Stateless clients research promises to make blockchain nodes lighter without sacrificing validation, but there are stumbling blocks in their cryptography.
Research into stateless clients for Ethereum is seen as instrumental for the long-term health of the network, but despite all the progress, some fundamental limitations prevent them from being applied in practice for now.
At the Unitize conference, Vitalik Buterin, a co-founder of Ethereum, provided an up-to-date picture on the latest progress and problems for the stateless client transition.
Stateless clients, in short, are a way to allow nodes to fully participate in validation without having to hold the entire earlier history of the blockchain. The state represents all current balances, smart contracts code and their respective data.
Each new block only makes very small alterations to the state, but all of them have to be verified against the entire blockchain, making it a very inefficient process. Stateless clients are the core focus of the Ethereum 1.x initiative, which aims to maintain the existing chain in a usable state. But the research also has important implications for Ethereum 2.0:
“In an Ethereum 2.0 sharding context, stateless clients are basically mandatory because nodes get rapidly reshuffled between different shards.”
Buterin also highlighted that stateless clients are being studied in other blockchains as well, including Bitcoin. Stateless clients rely on cryptographic techniques to only compute state changes and verify them without having to hold the state itself in memory. But the cryptography involved is still imperfect.
The issues of creating proofs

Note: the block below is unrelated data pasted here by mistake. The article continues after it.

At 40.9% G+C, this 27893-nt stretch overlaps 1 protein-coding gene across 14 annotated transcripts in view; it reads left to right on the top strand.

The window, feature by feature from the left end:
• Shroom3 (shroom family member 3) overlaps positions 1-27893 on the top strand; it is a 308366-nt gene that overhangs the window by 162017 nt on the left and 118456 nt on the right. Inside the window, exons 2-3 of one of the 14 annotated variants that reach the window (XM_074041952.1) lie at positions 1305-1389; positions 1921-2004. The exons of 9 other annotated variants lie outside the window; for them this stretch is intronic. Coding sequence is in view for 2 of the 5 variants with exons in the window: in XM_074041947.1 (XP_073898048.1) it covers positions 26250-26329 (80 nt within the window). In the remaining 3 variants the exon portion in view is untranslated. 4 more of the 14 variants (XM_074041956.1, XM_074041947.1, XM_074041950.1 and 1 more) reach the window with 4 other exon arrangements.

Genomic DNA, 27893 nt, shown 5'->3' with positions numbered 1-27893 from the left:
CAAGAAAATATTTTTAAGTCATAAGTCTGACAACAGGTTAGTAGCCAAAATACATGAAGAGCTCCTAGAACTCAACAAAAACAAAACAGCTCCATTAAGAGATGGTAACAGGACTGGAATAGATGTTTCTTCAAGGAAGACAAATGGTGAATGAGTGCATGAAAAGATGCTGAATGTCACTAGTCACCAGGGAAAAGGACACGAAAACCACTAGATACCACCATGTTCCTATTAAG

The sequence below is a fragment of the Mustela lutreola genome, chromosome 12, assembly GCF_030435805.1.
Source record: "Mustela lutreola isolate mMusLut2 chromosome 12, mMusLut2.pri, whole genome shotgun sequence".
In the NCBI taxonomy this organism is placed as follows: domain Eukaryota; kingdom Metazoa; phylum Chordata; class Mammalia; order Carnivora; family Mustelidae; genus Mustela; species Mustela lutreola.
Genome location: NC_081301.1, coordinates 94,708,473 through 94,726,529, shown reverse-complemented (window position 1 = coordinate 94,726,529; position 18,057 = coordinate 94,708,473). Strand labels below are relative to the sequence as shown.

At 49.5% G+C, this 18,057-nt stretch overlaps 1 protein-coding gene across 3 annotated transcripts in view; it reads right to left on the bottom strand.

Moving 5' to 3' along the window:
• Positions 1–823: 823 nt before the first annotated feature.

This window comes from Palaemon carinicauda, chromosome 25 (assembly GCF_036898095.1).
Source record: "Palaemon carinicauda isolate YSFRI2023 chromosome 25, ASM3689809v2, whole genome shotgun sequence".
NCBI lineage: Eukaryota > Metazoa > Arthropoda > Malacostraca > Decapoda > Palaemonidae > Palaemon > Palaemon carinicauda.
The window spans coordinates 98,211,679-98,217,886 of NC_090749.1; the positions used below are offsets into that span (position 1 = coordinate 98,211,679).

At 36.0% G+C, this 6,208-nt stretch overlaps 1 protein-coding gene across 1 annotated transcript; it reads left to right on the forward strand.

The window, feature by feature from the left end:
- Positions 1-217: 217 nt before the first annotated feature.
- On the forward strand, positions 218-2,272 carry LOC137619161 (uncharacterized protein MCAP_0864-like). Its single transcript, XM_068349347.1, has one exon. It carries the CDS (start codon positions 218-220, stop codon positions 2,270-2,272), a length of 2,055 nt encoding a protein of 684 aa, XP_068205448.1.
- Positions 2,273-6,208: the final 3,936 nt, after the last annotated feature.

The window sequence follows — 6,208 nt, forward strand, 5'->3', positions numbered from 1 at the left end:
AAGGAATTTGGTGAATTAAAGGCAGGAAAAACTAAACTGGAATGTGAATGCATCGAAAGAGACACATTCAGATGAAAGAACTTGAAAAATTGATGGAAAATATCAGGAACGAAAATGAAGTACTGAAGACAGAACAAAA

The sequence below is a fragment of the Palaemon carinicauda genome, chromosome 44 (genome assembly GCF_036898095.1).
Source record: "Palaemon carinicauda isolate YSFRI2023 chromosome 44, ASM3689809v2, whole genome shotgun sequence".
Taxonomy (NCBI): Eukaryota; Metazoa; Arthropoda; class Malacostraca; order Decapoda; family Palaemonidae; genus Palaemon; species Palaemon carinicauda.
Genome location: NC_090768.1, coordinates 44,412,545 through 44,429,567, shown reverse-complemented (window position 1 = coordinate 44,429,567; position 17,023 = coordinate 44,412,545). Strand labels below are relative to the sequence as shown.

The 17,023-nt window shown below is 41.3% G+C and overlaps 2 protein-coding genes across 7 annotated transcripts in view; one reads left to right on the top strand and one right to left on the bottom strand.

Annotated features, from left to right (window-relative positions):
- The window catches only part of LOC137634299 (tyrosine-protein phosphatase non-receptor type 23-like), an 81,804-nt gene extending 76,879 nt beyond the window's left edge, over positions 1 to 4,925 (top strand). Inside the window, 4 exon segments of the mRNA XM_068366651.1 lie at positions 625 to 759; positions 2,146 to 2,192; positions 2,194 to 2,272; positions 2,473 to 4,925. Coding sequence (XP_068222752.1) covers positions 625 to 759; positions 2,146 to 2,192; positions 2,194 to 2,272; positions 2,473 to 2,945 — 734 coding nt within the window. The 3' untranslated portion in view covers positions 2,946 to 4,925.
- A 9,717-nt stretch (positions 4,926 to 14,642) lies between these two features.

The current state-of-the-art solution relies on Merkle proofs to validate the state through the concept of a witness, which includes information on parts of the state that were modified. But the technology has several important drawbacks due to current inefficiencies in Ethereum, which could result in a maximum witness size of 405 megabytes for each block.
Optimizations could reduce the witness size to a maximum of two megabytes and an average of 600 kilobytes — but that’s still well above the current Ethereum block size of about 50 kilobytes.
The alternative that Buterin is currently focusing on is Polynomial Commitments, a proving system relying on polynomial functions to represent data. Through some cryptographic properties, they allow using just one small witness to prove “a whole bunch of values.”
But he explained that there is a major issue with this approach. Merkle proofs are easy to partially update due to their tree-like structure, but Polynomial Commitments require a complete change of the entire curve, which would make calculating witnesses expensive.
There are a variety of potential solutions to this problem, involving for example a hybrid model of “Verkle trees,” which combines polynomial commitments into a tree-like structure.
Buterin noted that each potential solution has its own problems that require additional research. Ending his presentation, he said:
“There are a bunch of fancy arithmetic techniques that allow us to cut these witness sizes down to the point where the extra data that stainless clients need to download is actually not that much. But still research and still a lot of refinement required, and this is something where we actively welcome more help from the academic research community.”
The presentation suggests that stateless clients may not be coming to Ethereum any time soon as they hinge on breakthroughs in cryptographic research. Currently, Ethereum’s transactional capacity is being purposefully capped due to concerns of making the blockchain too heavy for average devices.
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